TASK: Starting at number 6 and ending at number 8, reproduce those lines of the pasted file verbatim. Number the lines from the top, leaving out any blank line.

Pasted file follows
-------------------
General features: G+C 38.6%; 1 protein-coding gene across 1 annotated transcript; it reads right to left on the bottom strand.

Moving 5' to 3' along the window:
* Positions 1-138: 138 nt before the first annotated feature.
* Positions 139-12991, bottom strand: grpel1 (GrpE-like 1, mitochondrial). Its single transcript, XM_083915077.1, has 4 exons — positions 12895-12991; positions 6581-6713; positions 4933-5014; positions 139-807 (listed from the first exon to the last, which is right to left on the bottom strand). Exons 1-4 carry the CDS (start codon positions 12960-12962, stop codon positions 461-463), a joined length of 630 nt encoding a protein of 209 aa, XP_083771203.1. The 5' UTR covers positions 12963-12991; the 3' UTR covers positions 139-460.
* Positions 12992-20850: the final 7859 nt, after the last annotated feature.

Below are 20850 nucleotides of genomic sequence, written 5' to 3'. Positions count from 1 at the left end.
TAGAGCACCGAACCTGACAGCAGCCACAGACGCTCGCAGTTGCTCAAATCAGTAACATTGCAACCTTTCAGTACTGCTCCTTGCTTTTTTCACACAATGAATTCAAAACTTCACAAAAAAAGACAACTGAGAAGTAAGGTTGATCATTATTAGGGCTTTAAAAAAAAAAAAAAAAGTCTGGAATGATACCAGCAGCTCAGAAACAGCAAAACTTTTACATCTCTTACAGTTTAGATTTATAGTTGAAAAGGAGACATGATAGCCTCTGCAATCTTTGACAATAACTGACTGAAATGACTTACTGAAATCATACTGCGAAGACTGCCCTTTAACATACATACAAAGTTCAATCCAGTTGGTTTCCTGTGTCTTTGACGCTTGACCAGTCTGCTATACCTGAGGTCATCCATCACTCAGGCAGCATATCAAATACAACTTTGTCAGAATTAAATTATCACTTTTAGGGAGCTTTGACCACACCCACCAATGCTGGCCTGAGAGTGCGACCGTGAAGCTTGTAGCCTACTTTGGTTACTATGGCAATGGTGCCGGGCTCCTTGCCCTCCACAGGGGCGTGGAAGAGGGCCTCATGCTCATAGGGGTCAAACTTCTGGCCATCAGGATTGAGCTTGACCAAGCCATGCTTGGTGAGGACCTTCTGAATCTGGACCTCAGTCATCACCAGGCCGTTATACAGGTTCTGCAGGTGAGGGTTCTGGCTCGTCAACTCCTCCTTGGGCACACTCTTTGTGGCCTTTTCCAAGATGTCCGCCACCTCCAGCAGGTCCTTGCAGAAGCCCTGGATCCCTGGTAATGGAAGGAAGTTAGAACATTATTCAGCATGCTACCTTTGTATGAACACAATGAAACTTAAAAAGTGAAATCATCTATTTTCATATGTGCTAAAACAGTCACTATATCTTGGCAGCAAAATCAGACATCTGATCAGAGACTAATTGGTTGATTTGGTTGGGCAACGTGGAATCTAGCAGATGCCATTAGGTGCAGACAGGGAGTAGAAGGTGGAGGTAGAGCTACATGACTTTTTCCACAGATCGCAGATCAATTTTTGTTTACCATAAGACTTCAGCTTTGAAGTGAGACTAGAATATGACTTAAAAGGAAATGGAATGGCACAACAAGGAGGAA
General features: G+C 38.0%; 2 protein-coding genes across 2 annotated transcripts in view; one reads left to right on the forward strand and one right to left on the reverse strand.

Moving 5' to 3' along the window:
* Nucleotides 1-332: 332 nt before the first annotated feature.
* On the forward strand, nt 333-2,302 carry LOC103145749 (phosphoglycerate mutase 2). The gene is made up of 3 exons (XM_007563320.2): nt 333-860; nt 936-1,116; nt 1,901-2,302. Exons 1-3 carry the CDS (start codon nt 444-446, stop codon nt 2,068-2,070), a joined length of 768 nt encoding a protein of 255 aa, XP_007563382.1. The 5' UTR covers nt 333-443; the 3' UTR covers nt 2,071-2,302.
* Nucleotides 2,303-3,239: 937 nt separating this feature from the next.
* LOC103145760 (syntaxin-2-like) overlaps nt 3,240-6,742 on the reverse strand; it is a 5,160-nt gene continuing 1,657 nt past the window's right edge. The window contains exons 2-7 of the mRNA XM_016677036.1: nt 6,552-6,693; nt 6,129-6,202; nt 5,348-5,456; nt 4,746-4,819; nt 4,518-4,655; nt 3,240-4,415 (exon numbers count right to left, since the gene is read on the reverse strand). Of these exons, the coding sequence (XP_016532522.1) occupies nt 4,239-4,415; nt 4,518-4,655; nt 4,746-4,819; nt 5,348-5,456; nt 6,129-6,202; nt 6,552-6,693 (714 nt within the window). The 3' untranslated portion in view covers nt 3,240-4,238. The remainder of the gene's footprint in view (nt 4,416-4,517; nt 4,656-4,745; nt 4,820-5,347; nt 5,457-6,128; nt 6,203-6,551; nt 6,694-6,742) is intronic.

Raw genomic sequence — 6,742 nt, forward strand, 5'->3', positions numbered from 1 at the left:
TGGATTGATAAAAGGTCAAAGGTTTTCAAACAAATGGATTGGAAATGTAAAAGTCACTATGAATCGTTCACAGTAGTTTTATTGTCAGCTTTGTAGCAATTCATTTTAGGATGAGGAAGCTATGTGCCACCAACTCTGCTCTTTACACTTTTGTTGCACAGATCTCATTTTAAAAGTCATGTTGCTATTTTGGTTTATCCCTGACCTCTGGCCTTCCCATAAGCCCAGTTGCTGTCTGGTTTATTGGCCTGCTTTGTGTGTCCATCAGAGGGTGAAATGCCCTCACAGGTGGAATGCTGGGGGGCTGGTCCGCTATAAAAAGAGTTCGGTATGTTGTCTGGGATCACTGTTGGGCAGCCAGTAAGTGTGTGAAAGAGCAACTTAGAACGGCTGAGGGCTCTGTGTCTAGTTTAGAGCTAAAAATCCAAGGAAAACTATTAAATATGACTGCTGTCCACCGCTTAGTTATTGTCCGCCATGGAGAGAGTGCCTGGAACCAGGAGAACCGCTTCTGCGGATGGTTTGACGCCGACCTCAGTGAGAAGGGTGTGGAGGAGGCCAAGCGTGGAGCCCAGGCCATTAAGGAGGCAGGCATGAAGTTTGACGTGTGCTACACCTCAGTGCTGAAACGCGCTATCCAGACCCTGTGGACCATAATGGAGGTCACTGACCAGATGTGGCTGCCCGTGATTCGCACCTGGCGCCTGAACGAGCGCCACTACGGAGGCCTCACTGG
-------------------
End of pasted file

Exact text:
Below are 20850 nucleotides of genomic sequence, written 5' to 3'. Positions count from 1 at the left end.
TAGAGCACCGAACCTGACAGCAGCCACAGACGCTCGCAGTTGCTCAAATCAGTAACATTGCAACCTTTCAGTACTGCTCCTTGCTTTTTTCACACAATGAATTCAAAACTTCACAAAAAAAGACAACTGAGAAGTAAGGTTGATCATTATTAGGGCTTTAAAAAAAAAAAAAAAAGTCTGGAATGATACCAGCAGCTCAGAAACAGCAAAACTTTTACATCTCTTACAGTTTAGATTTATAGTTGAAAAGGAGACATGATAGCCTCTGCAATCTTTGACAATAACTGACTGAAATGACTTACTGAAATCATACTGCGAAGACTGCCCTTTAACATACATACAAAGTTCAATCCAGTTGGTTTCCTGTGTCTTTGACGCTTGACCAGTCTGCTATACCTGAGGTCATCCATCACTCAGGCAGCATATCAAATACAACTTTGTCAGAATTAAATTATCACTTTTAGGGAGCTTTGACCACACCCACCAATGCTGGCCTGAGAGTGCGACCGTGAAGCTTGTAGCCTACTTTGGTTACTATGGCAATGGTGCCGGGCTCCTTGCCCTCCACAGGGGCGTGGAAGAGGGCCTCATGCTCATAGGGGTCAAACTTCTGGCCATCAGGATTGAGCTTGACCAAGCCATGCTTGGTGAGGACCTTCTGAATCTGGACCTCAGTCATCACCAGGCCGTTATACAGGTTCTGCAGGTGAGGGTTCTGGCTCGTCAACTCCTCCTTGGGCACACTCTTTGTGGCCTTTTCCAAGATGTCCGCCACCTCCAGCAGGTCCTTGCAGAAGCCCTGGATCCCTGGTAATGGAAGGAAGTTAGAACATTATTCAGCATGCTACCTTTGTATGAACACAATGAAACTTAAAAAGTGAAATCATCTATTTTCATATGTGCTAAAACAGTCACTATATCTTGGCAGCAAAATCAGACATCTGATCAGAGACTAATTGGTTGATTTGGTTGGGCAACGTGGAATCTAGCAGATGCCATTAGGTGCAGACAGGGAGTAGAAGGTGGAGGTAGAGCTACATGACTTTTTCCACAGATCGCAGATCAATTTTTGTTTACCATAAGACTTCAGCTTTGAAGTGAGACTAGAATATGACTTAAAAGGAAATGGAATGGCACAACAAGGAGGAA
General features: G+C 38.0%; 2 protein-coding genes across 2 annotated transcripts in view; one reads left to right on the forward strand and one right to left on the reverse strand.